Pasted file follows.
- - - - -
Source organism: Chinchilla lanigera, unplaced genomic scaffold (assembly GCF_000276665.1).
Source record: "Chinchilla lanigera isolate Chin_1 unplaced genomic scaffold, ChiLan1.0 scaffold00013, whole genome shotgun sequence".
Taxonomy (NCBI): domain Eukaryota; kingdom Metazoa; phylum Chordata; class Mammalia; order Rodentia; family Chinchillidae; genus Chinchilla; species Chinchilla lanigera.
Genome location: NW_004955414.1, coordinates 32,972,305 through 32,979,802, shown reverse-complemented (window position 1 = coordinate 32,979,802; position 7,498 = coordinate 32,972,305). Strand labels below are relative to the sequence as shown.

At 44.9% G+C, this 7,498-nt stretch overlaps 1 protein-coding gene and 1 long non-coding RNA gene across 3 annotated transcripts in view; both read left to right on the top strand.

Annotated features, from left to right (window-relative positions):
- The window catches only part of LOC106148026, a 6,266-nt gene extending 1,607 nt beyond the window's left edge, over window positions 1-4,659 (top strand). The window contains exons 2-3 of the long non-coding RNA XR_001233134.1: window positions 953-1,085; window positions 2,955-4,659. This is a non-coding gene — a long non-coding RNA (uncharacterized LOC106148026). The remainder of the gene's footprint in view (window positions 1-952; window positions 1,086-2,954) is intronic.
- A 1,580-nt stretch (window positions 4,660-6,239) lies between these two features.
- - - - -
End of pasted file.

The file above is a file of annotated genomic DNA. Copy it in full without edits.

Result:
Source organism: Chinchilla lanigera, unplaced genomic scaffold (assembly GCF_000276665.1).
Source record: "Chinchilla lanigera isolate Chin_1 unplaced genomic scaffold, ChiLan1.0 scaffold00013, whole genome shotgun sequence".
Taxonomy (NCBI): domain Eukaryota; kingdom Metazoa; phylum Chordata; class Mammalia; order Rodentia; family Chinchillidae; genus Chinchilla; species Chinchilla lanigera.
Genome location: NW_004955414.1, coordinates 32,972,305 through 32,979,802, shown reverse-complemented (window position 1 = coordinate 32,979,802; position 7,498 = coordinate 32,972,305). Strand labels below are relative to the sequence as shown.

At 44.9% G+C, this 7,498-nt stretch overlaps 1 protein-coding gene and 1 long non-coding RNA gene across 3 annotated transcripts in view; both read left to right on the top strand.

Annotated features, from left to right (window-relative positions):
- The window catches only part of LOC106148026, a 6,266-nt gene extending 1,607 nt beyond the window's left edge, over window positions 1-4,659 (top strand). The window contains exons 2-3 of the long non-coding RNA XR_001233134.1: window positions 953-1,085; window positions 2,955-4,659. This is a non-coding gene — a long non-coding RNA (uncharacterized LOC106148026). The remainder of the gene's footprint in view (window positions 1-952; window positions 1,086-2,954) is intronic.
- A 1,580-nt stretch (window positions 4,660-6,239) lies between these two features.